Resurrexit sicut dixit, Alleluia! He has risen as He said, Alleluia!
The whole of creation joins the entire Church as we rejoice in the Resurrection of Our Lord from the dead. These beautiful days of the Triduum have been filled with Gregorian chants which have enriched the Church for centuries, in some cases for more than a thousand years. The poetry of chants like Nos Autem (based on a verse from Galatians as well as Psalm 67), Vexilla Regis (569), and Victimae Paschali (1039) move our hearts and minds to contemplate God’s immense love for us, made visible in the passion, death and resurrection of His Only Son.
But surely the culmination of all this sung praise is found in the Exsultet, solemnly chanted by the deacon at the Easter Vigil, a hymn of praise to Christ, the Light of the World, symbolized by the Paschal Candle.
“This triumphant hymn and wonderful sacramental is the prelude to the Easter solemnities. It is a majestic proclamation of the Resurrection of Christ, a dramatic invitation to heaven and earth to join with the Church in joy and jubilation. It is the rite of sanctification of light and night, of place and time, of priest and faithful for the celebration of the Resurrection of our Lord. In itself, it is a symbolic representation of the Resurrection of Christ, a sacramental, preparing for and anticipating the reenactment of the Resurrection in the eucharistic Sacrifice. This Easter-sacramental is a jewel of the liturgy, brilliant in content and composition, in its symbolism and efficacy. The hymn is filled with profound theology, radiant with youthful enthusiasm, flowing in the most solemn rhythms of the psalms, resounding in the most jubilant cadences of Gregorian chant…” (Read more of Dom Jerome Gassner’s fascinating exploration of the history and significance of the Exsultet here. If you read the rest of his analysis, note the connection to Phos Hilaron in the Byzantine Vespers, which we recently wrote about.)
Though we have to wait until next Easter to hear the Exsultet sung in our own churches, we can still pray along with the beautiful ancient words and chant thanks to the internet. Here is the Exsultet chanted at St. Peter’s Basilica last night during the Easter Vigil.
Exult, let them exult, the hosts of heaven,
exult, let Angel ministers of God exult,
let the trumpet of salvation sound aloud our mighty King’s triumph!
Be glad, let earth be glad, as glory floods her,
ablaze with light from her eternal King,
let all corners of the earth be glad,
knowing an end to gloom and darkness.
Rejoice, let Mother Church also rejoice,
arrayed with the lighting of his glory,
let this holy building shake with joy,
filled with the mighty voices of the peoples.
Therefore, dearest friends,
standing in the awesome glory of this holy light,
invoke with me, I ask you, the mercy of God almighty,
that he who has been pleased to number me,
though unworthy, among the Levites,
may pour into me his light unshadowed,
that I may sing this candle’s perfect praises.
V/: The Lord be with you.
R/: And with your spirit.
V/: Lift up your hearts.
R/: We lift them up to the Lord.
V/: Let us give thanks to the Lord our God.
R/: It is right and just.
It is truly right and just,
with ardent love of mind and heart,
and with devoted service of our voice,
to acclaim our God invisible, the almighty Father,
and Jesus Christ, our Lord, his Son, his Only Begotten.
Who for our sake paid Adam’s debt to the eternal Father,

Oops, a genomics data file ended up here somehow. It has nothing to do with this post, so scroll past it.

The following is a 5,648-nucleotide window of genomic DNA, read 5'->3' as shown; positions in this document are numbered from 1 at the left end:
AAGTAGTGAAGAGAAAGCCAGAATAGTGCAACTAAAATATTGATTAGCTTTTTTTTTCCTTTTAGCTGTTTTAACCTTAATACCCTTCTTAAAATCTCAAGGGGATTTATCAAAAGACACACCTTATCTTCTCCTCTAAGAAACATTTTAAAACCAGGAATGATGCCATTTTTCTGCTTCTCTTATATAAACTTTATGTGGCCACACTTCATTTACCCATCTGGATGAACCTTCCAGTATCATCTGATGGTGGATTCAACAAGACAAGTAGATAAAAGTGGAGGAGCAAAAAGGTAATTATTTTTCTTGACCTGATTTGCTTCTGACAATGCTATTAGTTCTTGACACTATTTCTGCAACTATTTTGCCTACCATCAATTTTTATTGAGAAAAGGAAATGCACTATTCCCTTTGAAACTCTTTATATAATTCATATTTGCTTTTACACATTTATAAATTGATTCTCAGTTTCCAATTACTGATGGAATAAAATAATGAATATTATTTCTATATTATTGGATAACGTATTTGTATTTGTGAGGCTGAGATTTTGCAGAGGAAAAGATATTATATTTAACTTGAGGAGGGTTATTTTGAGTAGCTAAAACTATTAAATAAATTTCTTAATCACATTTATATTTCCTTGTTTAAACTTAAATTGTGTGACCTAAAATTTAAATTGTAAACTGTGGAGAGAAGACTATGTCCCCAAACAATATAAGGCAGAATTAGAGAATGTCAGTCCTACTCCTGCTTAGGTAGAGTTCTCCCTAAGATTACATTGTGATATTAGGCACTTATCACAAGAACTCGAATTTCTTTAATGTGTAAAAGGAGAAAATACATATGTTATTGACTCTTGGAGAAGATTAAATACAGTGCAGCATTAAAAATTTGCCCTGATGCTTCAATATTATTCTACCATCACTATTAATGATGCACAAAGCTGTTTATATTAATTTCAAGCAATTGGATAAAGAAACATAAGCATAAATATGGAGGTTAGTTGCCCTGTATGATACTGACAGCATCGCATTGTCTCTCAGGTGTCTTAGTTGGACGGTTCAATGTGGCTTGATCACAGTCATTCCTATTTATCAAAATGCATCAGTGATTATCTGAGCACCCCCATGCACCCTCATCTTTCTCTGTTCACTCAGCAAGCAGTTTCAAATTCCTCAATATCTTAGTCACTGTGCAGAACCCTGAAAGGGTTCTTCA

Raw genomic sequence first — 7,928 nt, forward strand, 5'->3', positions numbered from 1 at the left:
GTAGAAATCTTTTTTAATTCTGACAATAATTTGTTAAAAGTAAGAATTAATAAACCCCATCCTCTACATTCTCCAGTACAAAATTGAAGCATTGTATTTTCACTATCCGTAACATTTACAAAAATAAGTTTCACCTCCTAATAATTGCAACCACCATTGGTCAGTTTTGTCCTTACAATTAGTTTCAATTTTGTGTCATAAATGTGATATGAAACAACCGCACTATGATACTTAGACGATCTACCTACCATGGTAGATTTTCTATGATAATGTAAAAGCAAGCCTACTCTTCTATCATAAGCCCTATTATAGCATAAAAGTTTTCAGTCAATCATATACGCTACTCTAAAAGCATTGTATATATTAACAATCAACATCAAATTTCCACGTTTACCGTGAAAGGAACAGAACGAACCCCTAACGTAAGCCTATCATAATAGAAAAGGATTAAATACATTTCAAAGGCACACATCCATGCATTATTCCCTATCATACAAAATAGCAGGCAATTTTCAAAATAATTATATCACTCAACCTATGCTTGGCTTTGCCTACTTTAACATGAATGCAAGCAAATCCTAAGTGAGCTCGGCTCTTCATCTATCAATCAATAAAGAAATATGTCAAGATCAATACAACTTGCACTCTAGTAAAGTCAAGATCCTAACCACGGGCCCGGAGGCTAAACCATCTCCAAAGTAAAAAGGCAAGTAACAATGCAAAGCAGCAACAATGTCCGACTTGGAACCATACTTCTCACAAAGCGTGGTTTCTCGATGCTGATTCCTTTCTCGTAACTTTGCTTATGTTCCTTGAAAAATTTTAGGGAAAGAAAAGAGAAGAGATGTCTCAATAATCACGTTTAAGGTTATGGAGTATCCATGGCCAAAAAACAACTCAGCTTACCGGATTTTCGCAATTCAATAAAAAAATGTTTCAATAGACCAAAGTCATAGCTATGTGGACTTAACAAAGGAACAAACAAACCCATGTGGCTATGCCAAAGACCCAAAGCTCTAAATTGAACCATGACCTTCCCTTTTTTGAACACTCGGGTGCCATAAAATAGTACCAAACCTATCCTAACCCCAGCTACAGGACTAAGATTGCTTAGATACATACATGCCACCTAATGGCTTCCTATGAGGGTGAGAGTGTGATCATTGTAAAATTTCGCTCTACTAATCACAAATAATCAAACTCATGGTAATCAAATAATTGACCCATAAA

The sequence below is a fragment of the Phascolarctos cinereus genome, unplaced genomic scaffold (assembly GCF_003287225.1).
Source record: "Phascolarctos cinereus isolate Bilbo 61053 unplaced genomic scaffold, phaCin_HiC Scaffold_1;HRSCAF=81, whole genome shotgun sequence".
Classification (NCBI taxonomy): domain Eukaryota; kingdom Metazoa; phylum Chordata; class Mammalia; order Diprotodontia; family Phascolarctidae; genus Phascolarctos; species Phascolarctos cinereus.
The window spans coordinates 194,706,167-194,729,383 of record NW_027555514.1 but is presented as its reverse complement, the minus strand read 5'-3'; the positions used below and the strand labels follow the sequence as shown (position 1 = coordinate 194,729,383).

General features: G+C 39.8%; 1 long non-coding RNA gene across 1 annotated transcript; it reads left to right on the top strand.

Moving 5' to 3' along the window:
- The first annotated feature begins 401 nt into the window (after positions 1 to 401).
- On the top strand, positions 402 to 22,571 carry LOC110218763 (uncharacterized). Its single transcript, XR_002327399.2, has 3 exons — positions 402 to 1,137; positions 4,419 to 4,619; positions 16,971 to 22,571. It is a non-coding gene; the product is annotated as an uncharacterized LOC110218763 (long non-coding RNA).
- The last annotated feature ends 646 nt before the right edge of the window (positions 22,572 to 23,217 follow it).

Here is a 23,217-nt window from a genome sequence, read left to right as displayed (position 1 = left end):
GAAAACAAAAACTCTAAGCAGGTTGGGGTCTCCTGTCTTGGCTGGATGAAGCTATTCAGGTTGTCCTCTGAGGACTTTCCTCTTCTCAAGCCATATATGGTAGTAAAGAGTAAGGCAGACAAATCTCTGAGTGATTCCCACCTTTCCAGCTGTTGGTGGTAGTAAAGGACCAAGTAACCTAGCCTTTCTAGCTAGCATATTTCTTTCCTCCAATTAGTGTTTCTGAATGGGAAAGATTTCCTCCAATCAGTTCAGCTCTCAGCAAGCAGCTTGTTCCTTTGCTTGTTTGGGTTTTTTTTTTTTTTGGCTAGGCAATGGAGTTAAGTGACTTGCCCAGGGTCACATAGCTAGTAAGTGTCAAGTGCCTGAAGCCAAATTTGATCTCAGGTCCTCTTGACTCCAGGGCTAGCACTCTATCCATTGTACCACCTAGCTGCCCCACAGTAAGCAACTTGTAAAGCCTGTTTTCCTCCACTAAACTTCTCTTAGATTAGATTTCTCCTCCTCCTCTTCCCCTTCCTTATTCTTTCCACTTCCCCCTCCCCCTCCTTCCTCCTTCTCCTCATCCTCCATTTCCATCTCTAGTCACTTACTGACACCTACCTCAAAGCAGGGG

and pouring out his own dear Blood
wiped clean the record of our ancient sinfulness.
These then are the feasts of Passover,
in which is slain the Lamb, the one true Lamb,
whose Blood anoints the doorposts of believers.
This is the night, when once you led our forebears,
Israel’s children, from slavery in Egypt
and made them pass dry-shod through the Red Sea.
This is the night that with a pillar of fire banished the darkness of sin.
This is the night that even now, throughout the world,
sets Christian believers apart from worldly vices and from the gloom of sin,
lending them to grace, and joining them to his holy ones.
This is the night when Christ broke the prison-bars of death,
and rose victorious from the underworld.
Our birth would have been no gain, had we not been redeemed.
O wonder of your humble care for us!
O love, O charity beyond all telling,
to ransom a slave you gave away your Son!
O truly necessary sin of Adam, destroyed completely by the Death of Christ!
O happy fault that earned so great, so glorious a Redeemer!
O truly blessed night, worthy alone to know the time and hour
when Christ rose from the underworld!
This is the night of which it is written:
The night shall be as bright as day, dazzling is the night for me, and full of gladness.
The sanctifying power of this night dispels all wickedness,
washes faults away, restores innocence to the fallen, and joy to mourners,
drives out hatred, fosters concord, and brings down the mighty.
On this, your night of grace, O holy Father,
accept this candle, a solemn offering,
the work of bees and of your servants’ hands,
an evening sacrifice of praise, this gift from your most holy Church.
But now we know the praises of this pillar,
which glowing fire ignites for God’s honour,
a fire into many flames divided,
yet never dimmed by sharing of its light,
for it is fed by melting wax,
drawn out by mother bees to build a torch so precious.
O truly blessed night,
when things of heaven are wed to those of earth,
and divine to the human.
Therefore, O Lord, we pray you that this candle,
hallowed to the honour of your name,
may persevere undimmed,
to overcome the darkness of this night.
Receive it as a pleasing fragrance,
and let it mingle with the lights of heaven.
You are Morning Star that never sets
find this flame still burning:
replace Christ, you Morning Star,
who came back from the hell,
and shed his new light on all mankind,
your star, who lives and reigns for ever and ever. Amen